I got through How to Be Good and still had part of a long weekend left over, so there was another bookstore trip in my life, followed by my first exposure to Dean Koontz. I read Dark Rivers of the Heart on Sunday and yesterday, and (unfortunately) stayed up until 2 AM to finish the darned thing. Based on my reading of this book, I'd have to say... Koontz is not a great writer. He's got a way with outrageous similes which is probably best illustrated by examples, but I don't feel like wading through the book (and going upstairs to get it) in order to provide some. There were also a lot of "as though" type things that struck me as equally outrageous. I'm not sure how to explain what I mean. So an example I made up: "The sky glowered with heavy thunderclouds as though it were ready to pour the filthy water of a fifteen-year old fishtank down a partially clogged drain." I guess that's a form of simile, too.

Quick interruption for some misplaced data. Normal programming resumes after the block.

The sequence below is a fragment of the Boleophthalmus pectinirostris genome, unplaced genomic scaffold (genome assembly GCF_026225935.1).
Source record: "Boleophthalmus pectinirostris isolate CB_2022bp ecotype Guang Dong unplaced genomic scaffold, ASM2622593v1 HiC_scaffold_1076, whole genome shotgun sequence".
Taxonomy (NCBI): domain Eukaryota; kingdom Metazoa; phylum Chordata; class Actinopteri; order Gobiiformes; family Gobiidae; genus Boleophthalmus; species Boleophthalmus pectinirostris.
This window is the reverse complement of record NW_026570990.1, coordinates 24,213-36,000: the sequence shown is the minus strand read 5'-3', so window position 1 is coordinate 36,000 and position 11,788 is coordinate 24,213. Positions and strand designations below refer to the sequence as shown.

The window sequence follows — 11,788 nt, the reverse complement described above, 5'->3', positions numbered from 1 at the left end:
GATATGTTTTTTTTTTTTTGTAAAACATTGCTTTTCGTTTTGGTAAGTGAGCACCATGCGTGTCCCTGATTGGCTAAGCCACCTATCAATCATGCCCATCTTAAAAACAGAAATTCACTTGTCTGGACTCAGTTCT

Anyway, so now I'm convinced that I am technically a better writer than Dean Koontz and Dan Brown put together. And that realization, despite appearances, is actually quite humbling, because it forces me to realize that there's more to being a writer than the technical skill of it. I mean, through both this book and The Da Vinci Code, I was scoffing the whole way through—at the similes in this book, the "history" in Brown's—and yet I stayed up until 2 AM to finish it, didn't I? And I read Da Vinci in 5 hours, pretty much straight. So there is artistry there, there is something that right now I can only hope to aspire to.
Going to give Grisham a try next. I don't think I can read Crichton after his "journalism award."